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Sleep Breathing Disorders in Pediatric Patients With Spinal Muscular Atrophy 2

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source: Sleep Medicine

year: 2021

authors: Bertrán K, Sans Capdevila O, Nascimiento A, Ortez C, Natera D, Iranzo de Riquer A


Objectives: The study is aimed to analyze both sleep architecture and prevalence of sleep-disordered breathing (SDB), in a group of patients with type 2 spinal muscular atrophy (SMA), considering motor dysfunction, and compare them with age-matched controls.

Methods: Eighteen SMA type 2 patients (nine males median age 9.5 (4–17) years) and eighteen controls (fourteen males, median age 8,5 (1–16) years) underwent nocturnal polysomnography. SMA type 2 patients were evaluated with motor scales; Hammersmith Functional Motor Scale Expanded (HFMSE), Revised upper limb model (ULMR) and Egen Klassification Scale Version 2 (EK2). Parents/tutors completed two pediatric sleep questionnaires (respiratory subscale from Chervin Pediatric Sleep Questionnaire and Bruni’s Sleep Disturbance Scale for Children).

Results: When compared with controls, SMA type 2 patients showed no significant differences in age (9.72 ± 4.2 vs 8.22 ± 3.9 (p = 0.28), gender 9 (9 men (50%) vs 14 (77,8%) (p = 0.083) and nutritional status; Body Mass Index (BMI) (16.4 (12.2–34.8) vs 17.6 (4.4–24.2) (p = 0.83). Apnea Hypopnea Index (AHI) was statistically higher in SMA type 2 patients (6.7 ± 6.2 vs 0.4 ± 0.3) (p < 0.001). The SpO2 mean values in cases were (96% ± 1.4) vs (97.5% ± 1.2) (p = 0.007). TcPCO2 median value (41,5 mmHg; (range 34–47.2) in the SMA type-2 patients within normal reference values. Only one motor scale; Hammersmith Functional Motor Scale Expanded (HFMSE) showed a negative correlation with AHI (r = −0.132).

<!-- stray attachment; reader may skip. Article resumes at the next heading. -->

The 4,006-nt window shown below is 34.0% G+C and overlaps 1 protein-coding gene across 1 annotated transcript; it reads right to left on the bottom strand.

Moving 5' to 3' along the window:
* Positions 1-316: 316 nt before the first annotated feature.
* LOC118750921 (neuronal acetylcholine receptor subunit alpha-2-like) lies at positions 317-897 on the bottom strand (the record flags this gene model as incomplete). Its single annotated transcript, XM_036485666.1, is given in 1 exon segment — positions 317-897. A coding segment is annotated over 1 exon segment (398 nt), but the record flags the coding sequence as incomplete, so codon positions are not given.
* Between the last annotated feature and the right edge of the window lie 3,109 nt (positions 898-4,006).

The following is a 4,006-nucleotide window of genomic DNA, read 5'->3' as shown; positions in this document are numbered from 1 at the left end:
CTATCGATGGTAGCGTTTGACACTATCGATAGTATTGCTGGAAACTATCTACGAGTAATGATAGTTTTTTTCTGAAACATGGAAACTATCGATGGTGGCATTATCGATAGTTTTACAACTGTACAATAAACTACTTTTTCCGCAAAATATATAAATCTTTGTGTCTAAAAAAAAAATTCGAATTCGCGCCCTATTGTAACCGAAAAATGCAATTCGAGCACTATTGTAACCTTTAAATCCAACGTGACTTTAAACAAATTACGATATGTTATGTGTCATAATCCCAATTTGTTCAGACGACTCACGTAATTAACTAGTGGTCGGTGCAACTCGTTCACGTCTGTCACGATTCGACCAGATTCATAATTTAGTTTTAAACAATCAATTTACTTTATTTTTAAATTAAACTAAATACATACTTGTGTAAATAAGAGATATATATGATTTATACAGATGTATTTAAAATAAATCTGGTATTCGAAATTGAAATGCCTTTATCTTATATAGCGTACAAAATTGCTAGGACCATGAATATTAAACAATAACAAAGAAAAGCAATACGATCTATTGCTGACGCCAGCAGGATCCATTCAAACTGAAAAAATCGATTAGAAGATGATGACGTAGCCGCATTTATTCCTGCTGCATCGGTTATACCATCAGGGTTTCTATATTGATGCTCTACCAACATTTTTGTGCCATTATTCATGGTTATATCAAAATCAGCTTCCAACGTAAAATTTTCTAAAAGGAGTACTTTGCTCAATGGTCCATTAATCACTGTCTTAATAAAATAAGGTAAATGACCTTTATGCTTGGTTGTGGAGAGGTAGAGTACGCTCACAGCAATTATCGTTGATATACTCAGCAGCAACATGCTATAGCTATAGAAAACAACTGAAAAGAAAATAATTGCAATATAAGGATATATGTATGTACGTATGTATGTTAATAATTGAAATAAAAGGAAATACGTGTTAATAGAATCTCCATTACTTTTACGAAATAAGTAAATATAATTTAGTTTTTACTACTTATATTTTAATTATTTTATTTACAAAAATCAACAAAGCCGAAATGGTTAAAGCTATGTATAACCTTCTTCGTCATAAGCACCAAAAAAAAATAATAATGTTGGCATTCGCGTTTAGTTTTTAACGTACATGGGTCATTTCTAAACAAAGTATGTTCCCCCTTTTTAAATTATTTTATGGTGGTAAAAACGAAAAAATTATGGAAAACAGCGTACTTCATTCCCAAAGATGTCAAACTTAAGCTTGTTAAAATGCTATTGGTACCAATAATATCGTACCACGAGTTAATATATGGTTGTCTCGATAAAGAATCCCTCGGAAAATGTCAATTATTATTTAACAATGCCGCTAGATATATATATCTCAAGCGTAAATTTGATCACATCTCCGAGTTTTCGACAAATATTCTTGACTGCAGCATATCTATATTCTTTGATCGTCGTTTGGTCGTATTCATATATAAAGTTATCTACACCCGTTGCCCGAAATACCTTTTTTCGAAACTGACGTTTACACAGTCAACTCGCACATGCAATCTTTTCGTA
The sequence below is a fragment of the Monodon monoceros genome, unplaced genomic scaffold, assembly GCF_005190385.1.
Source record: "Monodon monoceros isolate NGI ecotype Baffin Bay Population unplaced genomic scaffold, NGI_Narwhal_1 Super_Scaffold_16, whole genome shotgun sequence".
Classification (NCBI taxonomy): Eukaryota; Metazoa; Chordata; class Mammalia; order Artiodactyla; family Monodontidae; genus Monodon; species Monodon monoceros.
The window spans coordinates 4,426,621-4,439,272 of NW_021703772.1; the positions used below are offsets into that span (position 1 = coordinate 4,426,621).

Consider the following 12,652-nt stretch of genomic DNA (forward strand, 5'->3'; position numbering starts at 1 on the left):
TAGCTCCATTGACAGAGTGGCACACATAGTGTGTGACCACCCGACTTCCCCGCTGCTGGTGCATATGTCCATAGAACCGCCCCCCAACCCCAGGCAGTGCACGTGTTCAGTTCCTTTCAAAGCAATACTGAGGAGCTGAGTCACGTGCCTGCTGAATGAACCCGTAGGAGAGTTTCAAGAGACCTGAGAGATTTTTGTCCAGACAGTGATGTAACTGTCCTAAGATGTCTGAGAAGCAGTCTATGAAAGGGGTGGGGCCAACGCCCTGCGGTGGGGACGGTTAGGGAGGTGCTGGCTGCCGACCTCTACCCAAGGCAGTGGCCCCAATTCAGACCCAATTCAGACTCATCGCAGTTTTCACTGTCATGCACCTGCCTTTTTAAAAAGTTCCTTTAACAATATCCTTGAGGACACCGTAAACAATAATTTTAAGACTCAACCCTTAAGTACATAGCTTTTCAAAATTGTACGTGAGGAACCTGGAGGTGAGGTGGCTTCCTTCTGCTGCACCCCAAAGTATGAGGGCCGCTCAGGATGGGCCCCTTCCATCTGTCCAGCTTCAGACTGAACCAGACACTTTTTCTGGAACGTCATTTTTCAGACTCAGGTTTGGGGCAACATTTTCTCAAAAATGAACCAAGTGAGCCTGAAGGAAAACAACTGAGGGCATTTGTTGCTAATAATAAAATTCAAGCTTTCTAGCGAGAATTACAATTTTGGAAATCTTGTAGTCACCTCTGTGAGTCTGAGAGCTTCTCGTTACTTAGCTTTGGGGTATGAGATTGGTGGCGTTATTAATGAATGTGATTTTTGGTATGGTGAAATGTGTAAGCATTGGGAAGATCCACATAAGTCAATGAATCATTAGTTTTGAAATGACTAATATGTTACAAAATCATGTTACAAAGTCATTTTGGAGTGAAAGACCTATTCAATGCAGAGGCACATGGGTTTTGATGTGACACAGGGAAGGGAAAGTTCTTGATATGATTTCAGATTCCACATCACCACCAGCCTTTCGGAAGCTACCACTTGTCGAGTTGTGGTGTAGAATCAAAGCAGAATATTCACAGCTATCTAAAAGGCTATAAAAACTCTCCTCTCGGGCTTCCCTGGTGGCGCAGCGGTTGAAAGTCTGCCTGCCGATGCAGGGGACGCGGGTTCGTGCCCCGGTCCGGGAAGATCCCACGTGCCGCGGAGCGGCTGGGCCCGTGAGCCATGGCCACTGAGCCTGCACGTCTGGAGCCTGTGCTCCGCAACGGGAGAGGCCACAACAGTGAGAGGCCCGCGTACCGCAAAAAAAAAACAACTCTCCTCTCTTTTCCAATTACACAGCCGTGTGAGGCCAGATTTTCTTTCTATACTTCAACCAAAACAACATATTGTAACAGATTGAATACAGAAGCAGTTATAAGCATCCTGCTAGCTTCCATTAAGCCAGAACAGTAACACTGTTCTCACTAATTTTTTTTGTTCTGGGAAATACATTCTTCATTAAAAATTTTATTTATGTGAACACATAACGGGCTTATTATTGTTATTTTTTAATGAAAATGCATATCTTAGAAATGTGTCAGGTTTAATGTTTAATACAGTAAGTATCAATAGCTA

Conclusions: Patients affected by SMA type 2 presented significantly higher apnea-hypopnea indices than controls; differences in sleep architecture identified include: decreased total sleep time, increased percentage of stage N1 of NREM sleep as well as increased sleep fragmentation seen in the SMA type 2 group, due to respiratory related arousals. We would like to point out that validated pediatric sleep questionnaires in general population, may not be useful tools when screening for SDB in these patients. This should be taken into consideration in clinical practice and in the elaboration of future clinical guidelines for these patients.

organization: Sant Joan de Deu Hospital, Spain; Universitat de Barcelona, Spain

DOI: 10.1016/j.sleep.2021.11.006

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